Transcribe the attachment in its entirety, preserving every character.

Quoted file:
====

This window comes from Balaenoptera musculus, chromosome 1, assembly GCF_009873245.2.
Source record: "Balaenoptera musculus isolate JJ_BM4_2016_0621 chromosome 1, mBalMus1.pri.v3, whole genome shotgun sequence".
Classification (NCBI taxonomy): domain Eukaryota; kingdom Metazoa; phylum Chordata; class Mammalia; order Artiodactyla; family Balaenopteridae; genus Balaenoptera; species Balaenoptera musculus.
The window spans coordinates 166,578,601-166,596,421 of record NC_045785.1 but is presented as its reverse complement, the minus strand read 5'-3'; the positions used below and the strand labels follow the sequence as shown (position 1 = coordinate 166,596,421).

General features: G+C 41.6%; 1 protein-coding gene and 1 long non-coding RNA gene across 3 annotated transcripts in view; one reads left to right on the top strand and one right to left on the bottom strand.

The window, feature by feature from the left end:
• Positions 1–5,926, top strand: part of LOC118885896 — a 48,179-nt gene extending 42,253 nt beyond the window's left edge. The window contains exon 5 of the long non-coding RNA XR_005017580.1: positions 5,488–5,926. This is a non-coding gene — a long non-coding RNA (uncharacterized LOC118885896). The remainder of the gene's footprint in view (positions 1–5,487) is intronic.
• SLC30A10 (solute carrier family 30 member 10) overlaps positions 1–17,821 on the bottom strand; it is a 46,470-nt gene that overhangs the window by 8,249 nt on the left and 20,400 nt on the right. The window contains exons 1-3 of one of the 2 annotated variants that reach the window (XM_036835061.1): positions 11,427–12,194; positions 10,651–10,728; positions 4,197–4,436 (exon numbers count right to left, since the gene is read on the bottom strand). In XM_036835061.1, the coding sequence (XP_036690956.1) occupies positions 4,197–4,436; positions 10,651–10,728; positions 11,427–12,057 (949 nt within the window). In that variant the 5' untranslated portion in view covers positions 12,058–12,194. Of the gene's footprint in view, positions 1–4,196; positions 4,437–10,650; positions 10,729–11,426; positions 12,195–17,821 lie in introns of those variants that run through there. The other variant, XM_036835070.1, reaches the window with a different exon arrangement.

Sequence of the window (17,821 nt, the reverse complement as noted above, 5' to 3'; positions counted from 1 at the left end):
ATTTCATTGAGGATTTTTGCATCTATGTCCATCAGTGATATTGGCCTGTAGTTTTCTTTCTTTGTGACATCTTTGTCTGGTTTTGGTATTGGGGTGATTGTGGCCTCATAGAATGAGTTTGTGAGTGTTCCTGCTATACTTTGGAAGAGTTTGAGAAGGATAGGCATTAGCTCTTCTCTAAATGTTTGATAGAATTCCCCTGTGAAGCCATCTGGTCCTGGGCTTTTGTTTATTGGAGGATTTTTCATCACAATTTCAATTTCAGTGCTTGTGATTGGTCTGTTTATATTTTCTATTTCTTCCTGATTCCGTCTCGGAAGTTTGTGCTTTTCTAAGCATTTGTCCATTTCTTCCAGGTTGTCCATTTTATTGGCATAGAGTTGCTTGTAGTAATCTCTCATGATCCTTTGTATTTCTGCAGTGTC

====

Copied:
This window comes from Balaenoptera musculus, chromosome 1, assembly GCF_009873245.2.
Source record: "Balaenoptera musculus isolate JJ_BM4_2016_0621 chromosome 1, mBalMus1.pri.v3, whole genome shotgun sequence".
Classification (NCBI taxonomy): domain Eukaryota; kingdom Metazoa; phylum Chordata; class Mammalia; order Artiodactyla; family Balaenopteridae; genus Balaenoptera; species Balaenoptera musculus.
The window spans coordinates 166,578,601-166,596,421 of record NC_045785.1 but is presented as its reverse complement, the minus strand read 5'-3'; the positions used below and the strand labels follow the sequence as shown (position 1 = coordinate 166,596,421).

General features: G+C 41.6%; 1 protein-coding gene and 1 long non-coding RNA gene across 3 annotated transcripts in view; one reads left to right on the top strand and one right to left on the bottom strand.

The window, feature by feature from the left end:
• Positions 1–5,926, top strand: part of LOC118885896 — a 48,179-nt gene extending 42,253 nt beyond the window's left edge. The window contains exon 5 of the long non-coding RNA XR_005017580.1: positions 5,488–5,926. This is a non-coding gene — a long non-coding RNA (uncharacterized LOC118885896). The remainder of the gene's footprint in view (positions 1–5,487) is intronic.
• SLC30A10 (solute carrier family 30 member 10) overlaps positions 1–17,821 on the bottom strand; it is a 46,470-nt gene that overhangs the window by 8,249 nt on the left and 20,400 nt on the right. The window contains exons 1-3 of one of the 2 annotated variants that reach the window (XM_036835061.1): positions 11,427–12,194; positions 10,651–10,728; positions 4,197–4,436 (exon numbers count right to left, since the gene is read on the bottom strand). In XM_036835061.1, the coding sequence (XP_036690956.1) occupies positions 4,197–4,436; positions 10,651–10,728; positions 11,427–12,057 (949 nt within the window). In that variant the 5' untranslated portion in view covers positions 12,058–12,194. Of the gene's footprint in view, positions 1–4,196; positions 4,437–10,650; positions 10,729–11,426; positions 12,195–17,821 lie in introns of those variants that run through there. The other variant, XM_036835070.1, reaches the window with a different exon arrangement.

Sequence of the window (17,821 nt, the reverse complement as noted above, 5' to 3'; positions counted from 1 at the left end):
ATTTCATTGAGGATTTTTGCATCTATGTCCATCAGTGATATTGGCCTGTAGTTTTCTTTCTTTGTGACATCTTTGTCTGGTTTTGGTATTGGGGTGATTGTGGCCTCATAGAATGAGTTTGTGAGTGTTCCTGCTATACTTTGGAAGAGTTTGAGAAGGATAGGCATTAGCTCTTCTCTAAATGTTTGATAGAATTCCCCTGTGAAGCCATCTGGTCCTGGGCTTTTGTTTATTGGAGGATTTTTCATCACAATTTCAATTTCAGTGCTTGTGATTGGTCTGTTTATATTTTCTATTTCTTCCTGATTCCGTCTCGGAAGTTTGTGCTTTTCTAAGCATTTGTCCATTTCTTCCAGGTTGTCCATTTTATTGGCATAGAGTTGCTTGTAGTAATCTCTCATGATCCTTTGTATTTCTGCAGTGTC